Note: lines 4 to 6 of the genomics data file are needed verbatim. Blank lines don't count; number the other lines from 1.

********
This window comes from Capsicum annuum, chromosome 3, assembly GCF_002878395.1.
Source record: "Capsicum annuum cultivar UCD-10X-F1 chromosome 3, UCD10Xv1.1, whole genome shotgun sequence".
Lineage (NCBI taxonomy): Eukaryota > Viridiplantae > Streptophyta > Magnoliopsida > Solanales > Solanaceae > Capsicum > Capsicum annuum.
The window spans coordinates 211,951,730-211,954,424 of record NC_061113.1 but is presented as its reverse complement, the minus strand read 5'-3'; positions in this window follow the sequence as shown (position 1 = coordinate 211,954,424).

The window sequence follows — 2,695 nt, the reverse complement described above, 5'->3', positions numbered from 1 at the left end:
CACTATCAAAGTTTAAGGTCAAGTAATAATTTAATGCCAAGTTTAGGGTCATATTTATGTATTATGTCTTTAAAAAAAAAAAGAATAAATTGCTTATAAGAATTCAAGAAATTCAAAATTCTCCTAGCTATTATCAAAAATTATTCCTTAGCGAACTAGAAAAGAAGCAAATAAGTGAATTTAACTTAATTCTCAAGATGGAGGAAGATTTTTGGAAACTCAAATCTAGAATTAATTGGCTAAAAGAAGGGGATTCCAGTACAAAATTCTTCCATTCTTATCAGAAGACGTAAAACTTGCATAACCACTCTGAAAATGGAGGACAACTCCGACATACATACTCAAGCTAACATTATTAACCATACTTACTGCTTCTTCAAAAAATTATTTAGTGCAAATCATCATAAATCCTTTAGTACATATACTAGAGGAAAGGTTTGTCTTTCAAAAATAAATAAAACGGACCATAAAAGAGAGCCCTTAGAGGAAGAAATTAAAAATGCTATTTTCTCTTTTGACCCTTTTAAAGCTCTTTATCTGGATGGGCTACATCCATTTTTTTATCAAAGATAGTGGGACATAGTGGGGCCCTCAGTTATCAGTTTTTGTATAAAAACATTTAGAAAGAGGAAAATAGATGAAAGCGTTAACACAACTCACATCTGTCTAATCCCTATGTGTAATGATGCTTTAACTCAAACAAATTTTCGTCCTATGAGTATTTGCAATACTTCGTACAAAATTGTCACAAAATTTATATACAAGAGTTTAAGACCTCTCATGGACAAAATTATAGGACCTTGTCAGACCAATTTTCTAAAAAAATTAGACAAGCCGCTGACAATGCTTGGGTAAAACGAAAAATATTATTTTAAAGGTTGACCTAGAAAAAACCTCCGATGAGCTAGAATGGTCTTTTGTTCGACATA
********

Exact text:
The window spans coordinates 211,951,730-211,954,424 of record NC_061113.1 but is presented as its reverse complement, the minus strand read 5'-3'; positions in this window follow the sequence as shown (position 1 = coordinate 211,954,424).

The window sequence follows — 2,695 nt, the reverse complement described above, 5'->3', positions numbered from 1 at the left end:
CACTATCAAAGTTTAAGGTCAAGTAATAATTTAATGCCAAGTTTAGGGTCATATTTATGTATTATGTCTTTAAAAAAAAAAAGAATAAATTGCTTATAAGAATTCAAGAAATTCAAAATTCTCCTAGCTATTATCAAAAATTATTCCTTAGCGAACTAGAAAAGAAGCAAATAAGTGAATTTAACTTAATTCTCAAGATGGAGGAAGATTTTTGGAAACTCAAATCTAGAATTAATTGGCTAAAAGAAGGGGATTCCAGTACAAAATTCTTCCATTCTTATCAGAAGACGTAAAACTTGCATAACCACTCTGAAAATGGAGGACAACTCCGACATACATACTCAAGCTAACATTATTAACCATACTTACTGCTTCTTCAAAAAATTATTTAGTGCAAATCATCATAAATCCTTTAGTACATATACTAGAGGAAAGGTTTGTCTTTCAAAAATAAATAAAACGGACCATAAAAGAGAGCCCTTAGAGGAAGAAATTAAAAATGCTATTTTCTCTTTTGACCCTTTTAAAGCTCTTTATCTGGATGGGCTACATCCATTTTTTTATCAAAGATAGTGGGACATAGTGGGGCCCTCAGTTATCAGTTTTTGTATAAAAACATTTAGAAAGAGGAAAATAGATGAAAGCGTTAACACAACTCACATCTGTCTAATCCCTATGTGTAATGATGCTTTAACTCAAACAAATTTTCGTCCTATGAGTATTTGCAATACTTCGTACAAAATTGTCACAAAATTTATATACAAGAGTTTAAGACCTCTCATGGACAAAATTATAGGACCTTGTCAGACCAATTTTCTAAAAAAATTAGACAAGCCGCTGACAATGCTTGGGTAAAACGAAAAATATTATTTTAAAGGTTGACCTAGAAAAAACCTCCGATGAGCTAGAATGGTCTTTTGTTCGACATA